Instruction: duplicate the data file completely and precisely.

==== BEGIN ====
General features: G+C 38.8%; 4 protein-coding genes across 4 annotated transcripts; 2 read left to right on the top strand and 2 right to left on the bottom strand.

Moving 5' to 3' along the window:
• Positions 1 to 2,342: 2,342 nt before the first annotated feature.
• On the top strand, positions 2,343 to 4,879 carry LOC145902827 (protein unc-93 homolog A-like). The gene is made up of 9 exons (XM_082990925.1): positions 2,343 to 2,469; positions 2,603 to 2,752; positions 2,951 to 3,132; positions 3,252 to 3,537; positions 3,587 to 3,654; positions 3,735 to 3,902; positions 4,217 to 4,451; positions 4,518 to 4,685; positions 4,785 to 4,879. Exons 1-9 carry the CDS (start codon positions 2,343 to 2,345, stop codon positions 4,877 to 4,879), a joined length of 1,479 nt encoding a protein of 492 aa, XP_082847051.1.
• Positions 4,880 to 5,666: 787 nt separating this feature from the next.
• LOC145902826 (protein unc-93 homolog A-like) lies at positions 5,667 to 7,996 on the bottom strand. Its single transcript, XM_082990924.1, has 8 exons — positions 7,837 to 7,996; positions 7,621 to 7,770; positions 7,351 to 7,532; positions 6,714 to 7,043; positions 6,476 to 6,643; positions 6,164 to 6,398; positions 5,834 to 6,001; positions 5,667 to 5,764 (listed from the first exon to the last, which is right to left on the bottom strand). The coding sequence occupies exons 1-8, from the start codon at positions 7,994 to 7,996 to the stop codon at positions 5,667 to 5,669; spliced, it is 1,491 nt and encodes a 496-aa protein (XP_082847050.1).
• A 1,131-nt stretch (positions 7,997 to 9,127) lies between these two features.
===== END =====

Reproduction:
General features: G+C 38.8%; 4 protein-coding genes across 4 annotated transcripts; 2 read left to right on the top strand and 2 right to left on the bottom strand.

Moving 5' to 3' along the window:
• Positions 1 to 2,342: 2,342 nt before the first annotated feature.
• On the top strand, positions 2,343 to 4,879 carry LOC145902827 (protein unc-93 homolog A-like). The gene is made up of 9 exons (XM_082990925.1): positions 2,343 to 2,469; positions 2,603 to 2,752; positions 2,951 to 3,132; positions 3,252 to 3,537; positions 3,587 to 3,654; positions 3,735 to 3,902; positions 4,217 to 4,451; positions 4,518 to 4,685; positions 4,785 to 4,879. Exons 1-9 carry the CDS (start codon positions 2,343 to 2,345, stop codon positions 4,877 to 4,879), a joined length of 1,479 nt encoding a protein of 492 aa, XP_082847051.1.
• Positions 4,880 to 5,666: 787 nt separating this feature from the next.
• LOC145902826 (protein unc-93 homolog A-like) lies at positions 5,667 to 7,996 on the bottom strand. Its single transcript, XM_082990924.1, has 8 exons — positions 7,837 to 7,996; positions 7,621 to 7,770; positions 7,351 to 7,532; positions 6,714 to 7,043; positions 6,476 to 6,643; positions 6,164 to 6,398; positions 5,834 to 6,001; positions 5,667 to 5,764 (listed from the first exon to the last, which is right to left on the bottom strand). The coding sequence occupies exons 1-8, from the start codon at positions 7,994 to 7,996 to the stop codon at positions 5,667 to 5,669; spliced, it is 1,491 nt and encodes a 496-aa protein (XP_082847050.1).
• A 1,131-nt stretch (positions 7,997 to 9,127) lies between these two features.